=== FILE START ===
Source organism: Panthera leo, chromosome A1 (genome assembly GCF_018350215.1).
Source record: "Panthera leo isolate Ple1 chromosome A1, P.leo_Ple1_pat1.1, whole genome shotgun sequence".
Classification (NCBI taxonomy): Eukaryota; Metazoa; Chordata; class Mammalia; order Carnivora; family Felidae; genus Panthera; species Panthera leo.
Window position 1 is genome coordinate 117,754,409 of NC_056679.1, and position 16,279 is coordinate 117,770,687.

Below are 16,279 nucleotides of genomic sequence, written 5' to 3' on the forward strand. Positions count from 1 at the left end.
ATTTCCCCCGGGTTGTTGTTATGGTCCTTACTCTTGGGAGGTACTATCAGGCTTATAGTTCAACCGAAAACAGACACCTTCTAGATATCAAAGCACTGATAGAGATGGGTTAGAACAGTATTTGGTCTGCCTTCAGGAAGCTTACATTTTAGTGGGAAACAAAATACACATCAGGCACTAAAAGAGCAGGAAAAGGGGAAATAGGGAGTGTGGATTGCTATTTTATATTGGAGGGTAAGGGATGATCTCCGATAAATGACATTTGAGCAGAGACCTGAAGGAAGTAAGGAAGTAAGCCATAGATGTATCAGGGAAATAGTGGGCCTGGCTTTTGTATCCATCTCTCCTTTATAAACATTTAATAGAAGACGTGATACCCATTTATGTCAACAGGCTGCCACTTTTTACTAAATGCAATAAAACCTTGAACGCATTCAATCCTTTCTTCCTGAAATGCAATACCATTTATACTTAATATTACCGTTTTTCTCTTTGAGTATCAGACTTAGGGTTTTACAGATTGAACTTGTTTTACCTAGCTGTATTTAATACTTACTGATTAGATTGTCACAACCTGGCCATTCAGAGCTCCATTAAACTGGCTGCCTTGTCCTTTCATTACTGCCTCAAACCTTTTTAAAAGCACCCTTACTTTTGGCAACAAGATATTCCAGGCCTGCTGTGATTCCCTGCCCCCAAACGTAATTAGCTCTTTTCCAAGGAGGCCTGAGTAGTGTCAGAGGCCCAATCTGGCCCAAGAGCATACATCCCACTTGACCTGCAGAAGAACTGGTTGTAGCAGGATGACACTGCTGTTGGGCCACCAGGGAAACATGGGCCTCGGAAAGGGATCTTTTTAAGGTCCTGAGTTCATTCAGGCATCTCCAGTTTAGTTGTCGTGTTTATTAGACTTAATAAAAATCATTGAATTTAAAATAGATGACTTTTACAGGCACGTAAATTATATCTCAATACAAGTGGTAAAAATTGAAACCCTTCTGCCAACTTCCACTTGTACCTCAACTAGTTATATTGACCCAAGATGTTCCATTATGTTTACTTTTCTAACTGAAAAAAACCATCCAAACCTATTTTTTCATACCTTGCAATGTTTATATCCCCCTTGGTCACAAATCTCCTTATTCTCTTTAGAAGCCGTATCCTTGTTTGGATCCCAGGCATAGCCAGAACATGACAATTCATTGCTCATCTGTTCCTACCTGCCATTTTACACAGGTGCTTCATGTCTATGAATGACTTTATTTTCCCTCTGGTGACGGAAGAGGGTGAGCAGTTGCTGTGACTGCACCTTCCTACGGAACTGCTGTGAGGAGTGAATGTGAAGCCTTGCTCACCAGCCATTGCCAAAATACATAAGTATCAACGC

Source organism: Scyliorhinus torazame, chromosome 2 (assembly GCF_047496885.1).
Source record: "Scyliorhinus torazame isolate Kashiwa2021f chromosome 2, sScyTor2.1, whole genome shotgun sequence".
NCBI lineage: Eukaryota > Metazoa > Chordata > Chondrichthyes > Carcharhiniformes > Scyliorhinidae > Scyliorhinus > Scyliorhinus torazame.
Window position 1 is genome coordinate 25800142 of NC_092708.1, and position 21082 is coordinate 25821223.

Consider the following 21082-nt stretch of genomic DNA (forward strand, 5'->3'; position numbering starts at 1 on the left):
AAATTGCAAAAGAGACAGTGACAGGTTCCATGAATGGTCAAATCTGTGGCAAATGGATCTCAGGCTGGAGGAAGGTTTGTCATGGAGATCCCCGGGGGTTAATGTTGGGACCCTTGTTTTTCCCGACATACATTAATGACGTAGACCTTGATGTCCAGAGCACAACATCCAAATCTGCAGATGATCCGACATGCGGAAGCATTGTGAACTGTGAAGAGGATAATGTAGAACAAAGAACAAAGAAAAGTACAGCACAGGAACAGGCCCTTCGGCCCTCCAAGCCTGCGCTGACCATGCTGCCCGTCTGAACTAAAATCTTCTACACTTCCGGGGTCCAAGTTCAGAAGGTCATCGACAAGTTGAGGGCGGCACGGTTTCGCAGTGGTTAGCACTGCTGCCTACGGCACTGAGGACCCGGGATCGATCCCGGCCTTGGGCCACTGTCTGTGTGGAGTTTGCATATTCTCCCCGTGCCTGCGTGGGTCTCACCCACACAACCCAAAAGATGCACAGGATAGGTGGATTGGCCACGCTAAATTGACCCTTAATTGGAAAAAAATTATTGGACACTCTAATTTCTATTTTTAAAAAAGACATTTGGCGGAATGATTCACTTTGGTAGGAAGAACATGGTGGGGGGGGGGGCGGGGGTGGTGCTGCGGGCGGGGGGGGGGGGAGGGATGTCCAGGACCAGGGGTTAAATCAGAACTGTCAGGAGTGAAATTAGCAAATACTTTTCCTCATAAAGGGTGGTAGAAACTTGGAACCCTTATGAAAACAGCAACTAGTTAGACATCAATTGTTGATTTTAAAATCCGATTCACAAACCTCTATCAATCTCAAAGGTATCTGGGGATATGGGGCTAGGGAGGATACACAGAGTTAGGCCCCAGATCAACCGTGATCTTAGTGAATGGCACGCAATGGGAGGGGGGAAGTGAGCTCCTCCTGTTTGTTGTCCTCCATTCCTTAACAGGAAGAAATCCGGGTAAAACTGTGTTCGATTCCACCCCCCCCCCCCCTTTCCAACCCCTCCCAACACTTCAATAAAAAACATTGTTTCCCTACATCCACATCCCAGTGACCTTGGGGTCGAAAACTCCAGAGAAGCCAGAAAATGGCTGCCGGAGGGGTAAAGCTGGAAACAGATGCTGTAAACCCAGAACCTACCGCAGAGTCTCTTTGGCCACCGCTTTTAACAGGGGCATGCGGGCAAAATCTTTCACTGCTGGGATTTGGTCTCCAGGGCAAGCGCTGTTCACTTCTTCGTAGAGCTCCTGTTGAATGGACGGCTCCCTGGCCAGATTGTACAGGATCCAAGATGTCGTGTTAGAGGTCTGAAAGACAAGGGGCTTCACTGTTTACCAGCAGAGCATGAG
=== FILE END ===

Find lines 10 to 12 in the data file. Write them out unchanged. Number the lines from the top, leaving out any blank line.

Window position 1 is genome coordinate 25800142 of NC_092708.1, and position 21082 is coordinate 25821223.

Consider the following 21082-nt stretch of genomic DNA (forward strand, 5'->3'; position numbering starts at 1 on the left):
AAATTGCAAAAGAGACAGTGACAGGTTCCATGAATGGTCAAATCTGTGGCAAATGGATCTCAGGCTGGAGGAAGGTTTGTCATGGAGATCCCCGGGGGTTAATGTTGGGACCCTTGTTTTTCCCGACATACATTAATGACGTAGACCTTGATGTCCAGAGCACAACATCCAAATCTGCAGATGATCCGACATGCGGAAGCATTGTGAACTGTGAAGAGGATAATGTAGAACAAAGAACAAAGAAAAGTACAGCACAGGAACAGGCCCTTCGGCCCTCCAAGCCTGCGCTGACCATGCTGCCCGTCTGAACTAAAATCTTCTACACTTCCGGGGTCCAAGTTCAGAAGGTCATCGACAAGTTGAGGGCGGCACGGTTTCGCAGTGGTTAGCACTGCTGCCTACGGCACTGAGGACCCGGGATCGATCCCGGCCTTGGGCCACTGTCTGTGTGGAGTTTGCATATTCTCCCCGTGCCTGCGTGGGTCTCACCCACACAACCCAAAAGATGCACAGGATAGGTGGATTGGCCACGCTAAATTGACCCTTAATTGGAAAAAAATTATTGGACACTCTAATTTCTATTTTTAAAAAAGACATTTGGCGGAATGATTCACTTTGGTAGGAAGAACATGGTGGGGGGGGGGGCGGGGGTGGTGCTGCGGGCGGGGGGGGGGGGAGGGATGTCCAGGACCAGGGGTTAAATCAGAACTGTCAGGAGTGAAATTAGCAAATACTTTTCCTCATAAAGGGTGGTAGAAACTTGGAACCCTTATGAAAACAGCAACTAGTTAGACATCAATTGTTGATTTTAAAATCCGATTCACAAACCTCTATCAATCTCAAAGGTATCTGGGGATATGGGGCTAGGGAGGATACACAGAGTTAGGCCCCAGATCAACCGTGATCTTAGTGAATGGCACGCAATGGGAGGGGGGAAGTGAGCTCCTCCTGTTTGTTGTCCTCCATTCCTTAACAGGAAGAAATCCGGGTAAAACTGTGTTCGATTCCACCCCCCCCCCCCCTTTCCAACCCCTCCCAACACTTCAATAAAAAACATTGTTTCCCTACATCCACATCCCAGTGACCTTGGGGTCGAAAACTCCAGAGAAGCCAGAAAATGGCTGCCGGAGGGGTAAAGCTGGAAACAGATGCTGTAAACCCAGAACCTACCGCAGAGTCTCTTTGGCCACCGCTTTTAACAGGGGCATGCGGGCAAAATCTTTCACTGCTGGGATTTGGTCTCCAGGGCAAGCGCTGTTCACTTCTTCGTAGAGCTCCTGTTGAATGGACGGCTCCCTGGCCAGATTGTACAGGATCCAAGATGTCGTGTTAGAGGTCTGAAAGACAAGGGGCTTCACTGTTTACCAGCAGAGCATGAG